179 F.2d 970
Application of NORRIS.
Patent Appeal No. 5633.
United States Court of Customs and Patent Appeals.
February 2, 1950.
Pennie, Edmonds, Morton & Barrows, New York City (Louis D. Forward, New York City, and Clarence M. Fisher, Washington, D. C., of counsel), for appellant.
E. L. Reynolds, Washington, D. C. (J. Schimmel, Washington, D. C., of counsel), for Commissioner of Patents.
Before GARRETT, Chief Judge, and JACKSON, O'CONNELL and JOHNSON, Judges.
In this appeal we are called upon to review a decision of the Board of Appeals of the United States Patent Office, affirming that of the Primary Examiner, finally rejecting the single claim of appellant's application for a patent, serial No. 608,357, filed August 1, 1945, alleging new and useful improvements in a chemical product.
The claim was rejected by the Primary Examiner as unpatentable over the following cited prior art:
Signaigo 2,307,643 January 5, 1943; Meyer, Beilstein
(Handbuch (der Org. Chem.) Vol. 3, pages 681, 688 (1921);
(Handbuch der Org. Chem.) Vol. 3, page 706 (1921);
Henry or Wallach, Beilstein
(Handbuch der Org. Chem.), Vol. 3, page 696 (1921).
Hanriot et al., Bull. Soc. Chim de France (3) Vol. 1, pages 172-175.
Adkins et al., J. Am. Chem. Soc., Vol. 64, pages 150-154 (1942).
The Board of Appeals refused to sustain the examiner's rejection on the Meyer and Adkins et al. publications, and further stated that the Henry or Wallach reference does not fairly suggest a modification of the Meyer and Adkins references to warrant an anticipation of the rejected claim, which reads as follows:
The claim describes a new chemical combination defined in accordance with the Geneva system of standard nomenclature. It is stated in the application that the compound is valuable an intermediate for the production of keto nitriles and esters by hydrolysis, amino acids, diamines and other products. It is said to form white crystals, melting at 85-86° C. and boiling at 140-145° C./6 mm.
The board in its decision referred to the Wache publication only, but did not reverse the decision of the examiner with respect to the Signaigo patent and the Hanriot et al. publication. Therefore, those three references are properly before the court.
None of the references discloses the compound defined in the appeal claim, the structural formula of which appears to be as follows:
NOTE: OPINION CONTAINING TABLE OR OTHER DATA THAT IS NOT VIEWABLE
The board seemingly accepted the statement of counsel for appellant that "The single claim here on appeal defines a chemical compound that is new and has beneficial utility." Therefore, we do not deem it necessary to describe in detail the disclosures in the references.
Both the examiner and the board held that the Wache publication discloses an isomer of the compound defined by the claim, and that holding has not been challenged by counsel for appellant. It is stated in their brief that the compound identified by the formula in the Wache reference "* * * is one of many of the theoretically possible isomers of the compound defined by the rejected claim." Therefore, it appears that the tribunals of the Patent Office and appellant fairly agree as to the disclosure in that reference.
The examiner held the claim to be unpatentable over the Wache reference in view of either the Signaigo patent or Hanriot et al. publication for the stated reason that the general class of compounds made by the same general process are disclosed in those references, and that an isomer of the claimed compound is old, as shown in the Wache publication.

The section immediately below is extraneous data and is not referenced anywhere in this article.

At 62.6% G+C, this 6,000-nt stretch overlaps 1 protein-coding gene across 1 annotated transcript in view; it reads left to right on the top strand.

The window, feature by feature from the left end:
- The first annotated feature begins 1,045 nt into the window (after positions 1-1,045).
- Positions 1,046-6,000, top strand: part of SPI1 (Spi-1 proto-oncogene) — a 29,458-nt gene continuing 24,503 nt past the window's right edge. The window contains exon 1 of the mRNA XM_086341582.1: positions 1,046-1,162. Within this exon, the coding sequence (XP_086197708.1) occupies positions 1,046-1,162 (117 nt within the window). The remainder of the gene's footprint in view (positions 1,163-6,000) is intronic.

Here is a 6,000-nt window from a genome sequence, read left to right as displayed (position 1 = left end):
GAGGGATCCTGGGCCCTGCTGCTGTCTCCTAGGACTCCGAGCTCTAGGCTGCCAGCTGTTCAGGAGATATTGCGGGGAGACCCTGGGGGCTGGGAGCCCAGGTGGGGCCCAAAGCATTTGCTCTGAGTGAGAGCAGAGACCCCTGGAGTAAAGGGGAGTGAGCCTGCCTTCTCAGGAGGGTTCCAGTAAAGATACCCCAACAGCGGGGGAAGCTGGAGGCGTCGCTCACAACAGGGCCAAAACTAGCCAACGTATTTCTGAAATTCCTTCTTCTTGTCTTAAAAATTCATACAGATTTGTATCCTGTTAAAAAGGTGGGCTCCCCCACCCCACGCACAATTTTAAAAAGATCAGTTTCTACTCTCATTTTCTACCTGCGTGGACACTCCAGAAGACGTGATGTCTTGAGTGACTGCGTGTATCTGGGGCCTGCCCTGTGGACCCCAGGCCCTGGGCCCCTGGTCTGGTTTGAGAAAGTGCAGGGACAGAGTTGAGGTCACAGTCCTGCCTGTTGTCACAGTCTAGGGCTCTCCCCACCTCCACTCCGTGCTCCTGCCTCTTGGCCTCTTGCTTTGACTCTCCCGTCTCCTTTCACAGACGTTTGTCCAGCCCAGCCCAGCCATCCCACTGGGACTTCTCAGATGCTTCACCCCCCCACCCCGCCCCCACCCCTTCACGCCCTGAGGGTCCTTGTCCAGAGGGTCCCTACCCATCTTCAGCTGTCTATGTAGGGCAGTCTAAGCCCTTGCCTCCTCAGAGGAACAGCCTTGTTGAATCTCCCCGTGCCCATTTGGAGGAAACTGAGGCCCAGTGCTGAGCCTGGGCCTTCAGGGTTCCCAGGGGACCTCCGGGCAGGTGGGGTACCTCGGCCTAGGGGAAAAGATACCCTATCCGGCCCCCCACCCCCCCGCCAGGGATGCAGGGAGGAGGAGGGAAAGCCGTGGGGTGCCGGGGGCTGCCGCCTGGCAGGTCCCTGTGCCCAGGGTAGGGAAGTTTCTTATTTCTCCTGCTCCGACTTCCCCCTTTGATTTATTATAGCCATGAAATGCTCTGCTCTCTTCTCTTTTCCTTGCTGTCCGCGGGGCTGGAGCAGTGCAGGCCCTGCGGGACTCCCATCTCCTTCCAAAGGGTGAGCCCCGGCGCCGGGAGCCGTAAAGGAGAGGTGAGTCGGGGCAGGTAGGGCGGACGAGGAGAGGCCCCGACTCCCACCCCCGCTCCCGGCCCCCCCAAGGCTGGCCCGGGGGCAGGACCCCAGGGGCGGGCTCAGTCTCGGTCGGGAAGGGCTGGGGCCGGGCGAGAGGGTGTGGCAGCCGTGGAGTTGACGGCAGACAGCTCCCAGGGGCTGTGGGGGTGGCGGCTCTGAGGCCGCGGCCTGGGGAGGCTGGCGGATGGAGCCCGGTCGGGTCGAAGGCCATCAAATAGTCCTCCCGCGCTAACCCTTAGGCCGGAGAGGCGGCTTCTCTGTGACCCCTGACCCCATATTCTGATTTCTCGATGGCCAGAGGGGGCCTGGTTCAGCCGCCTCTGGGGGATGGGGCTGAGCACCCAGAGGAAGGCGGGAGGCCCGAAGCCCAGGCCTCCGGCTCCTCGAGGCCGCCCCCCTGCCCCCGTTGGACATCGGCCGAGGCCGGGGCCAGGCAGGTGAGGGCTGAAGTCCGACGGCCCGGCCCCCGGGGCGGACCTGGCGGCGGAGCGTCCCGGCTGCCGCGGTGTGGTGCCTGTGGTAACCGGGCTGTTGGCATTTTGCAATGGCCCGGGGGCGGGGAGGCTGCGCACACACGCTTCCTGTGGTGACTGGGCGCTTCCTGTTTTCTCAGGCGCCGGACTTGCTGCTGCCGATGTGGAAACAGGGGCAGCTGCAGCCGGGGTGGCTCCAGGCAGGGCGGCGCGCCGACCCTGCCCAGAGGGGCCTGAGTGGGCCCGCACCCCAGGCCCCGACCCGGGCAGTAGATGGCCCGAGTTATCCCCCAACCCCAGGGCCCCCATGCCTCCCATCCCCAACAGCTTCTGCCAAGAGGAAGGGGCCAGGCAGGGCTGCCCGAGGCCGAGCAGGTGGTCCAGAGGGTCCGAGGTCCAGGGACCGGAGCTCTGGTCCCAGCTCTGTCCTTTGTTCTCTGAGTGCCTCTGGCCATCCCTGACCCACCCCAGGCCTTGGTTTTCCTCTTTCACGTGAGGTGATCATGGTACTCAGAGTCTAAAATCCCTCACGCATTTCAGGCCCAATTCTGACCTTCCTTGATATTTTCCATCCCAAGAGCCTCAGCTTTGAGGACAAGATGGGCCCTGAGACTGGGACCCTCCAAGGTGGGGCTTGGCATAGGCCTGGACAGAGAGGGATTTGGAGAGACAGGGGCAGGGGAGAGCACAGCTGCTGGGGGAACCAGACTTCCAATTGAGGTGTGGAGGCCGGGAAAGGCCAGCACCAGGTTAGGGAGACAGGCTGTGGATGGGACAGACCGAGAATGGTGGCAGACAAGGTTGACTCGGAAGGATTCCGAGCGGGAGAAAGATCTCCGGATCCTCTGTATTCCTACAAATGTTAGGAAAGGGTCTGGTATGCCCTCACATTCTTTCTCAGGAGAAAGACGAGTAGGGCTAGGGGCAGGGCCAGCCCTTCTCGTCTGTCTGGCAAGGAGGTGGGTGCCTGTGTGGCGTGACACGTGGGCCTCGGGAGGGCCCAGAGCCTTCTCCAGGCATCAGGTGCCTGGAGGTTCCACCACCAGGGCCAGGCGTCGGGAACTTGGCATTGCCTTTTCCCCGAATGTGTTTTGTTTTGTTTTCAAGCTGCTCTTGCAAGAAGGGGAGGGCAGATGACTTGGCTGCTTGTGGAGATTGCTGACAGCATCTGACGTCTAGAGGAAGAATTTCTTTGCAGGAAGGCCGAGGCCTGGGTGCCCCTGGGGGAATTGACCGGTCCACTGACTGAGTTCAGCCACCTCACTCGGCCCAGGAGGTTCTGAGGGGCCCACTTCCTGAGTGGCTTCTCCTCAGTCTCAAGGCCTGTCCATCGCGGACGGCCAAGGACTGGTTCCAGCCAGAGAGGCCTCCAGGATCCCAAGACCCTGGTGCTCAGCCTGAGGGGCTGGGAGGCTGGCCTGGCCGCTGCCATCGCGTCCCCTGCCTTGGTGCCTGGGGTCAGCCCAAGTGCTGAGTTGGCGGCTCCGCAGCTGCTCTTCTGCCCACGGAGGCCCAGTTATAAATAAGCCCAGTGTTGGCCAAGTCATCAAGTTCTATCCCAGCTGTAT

The Board of Appeals held that the claim was properly rejected on the Wache reference, because an isomer of the claimed compound is there disclosed, and that no utility above and beyond that to be expected of such isomer was shown, citing In re Jones, 162 F.2d 638, 34 C.C.P.A., Patents, 1168.
Counsel for appellant in their brief concede that their contention as to the patentability of the claim is in apparent conflict with the holdings in the cases of In re Hass et al. (Patent Appeal Nos. 4819, 4820 and 4821) which are reported in 31 C.C. P.A., Patents, 895, 903 and 908; in 141 F. 2d 122, 127 and 130, respectively. That contention also applies to our opinion in the case of In re Jones, supra. Counsel for appellant state that they know of no decision of the Supreme Court which holds expressly or by implication that a single new and beneficially useful chemical compound is not patentable to the first inventor or discoverer thereof.
It may be observed that the argument of counsel is confined to chemical compounds and not to the position of the Supreme Court with respect to the requirements for invention involving processes, products of manufacture and compositions of matter.
Answering appellant's argument, it is pointed out in the brief of the solicitor that the law, as interpreted by the Supreme Court, is that in order to be patentable a product must, in addition to being new and useful, also satisfy the requirements of invention or discovery. Funk Bros. Seed Co. v. Kalo Inoculant Co., 333 U.S. 127, 68 S.Ct. 440, 92 L.Ed. 588.
We agree with the solicitor that a chemical compound obviously is a product and of course such product must belong in one of the statutory classes of invention set out in R.S. § 4886, 35 U.S.C.A. § 31, and there can be no doubt that the rule is well established to each one of those classes that a mere showing of novelty and utility is insufficient upon which to base patentability.
In the first of the Hass et al. cases, supra, we held that "novel members of a homologous series of chemical compounds must possess some unobvious or unexpected beneficial properties not possessed by a homologous compound disclosed in the prior art." [141 F.2d 125.] We stated that novelty alone, without invention, is not sufficient to lend patentability to a claim, citing Thompson v. Boisselier, 114 U.S. 1, 5 S.Ct. 1042, 29 L.Ed. 76; In re Lincoln, 126 F.2d 477, 29 C.C.P.A., Patents, 942; Cuno Engineering Corp. v. Automatic Devices Corp., 314 U.S. 84, 62 S.Ct. 37, 86 L.Ed. 58. The reasoning in that Hass case was based upon the fact that chemists understand that members of a homologous series of chemical compounds possess the same principal characteristics which vary gradually from member to member, and that knowing the chemical and physical properties of one of the members suggests the properties of the other members.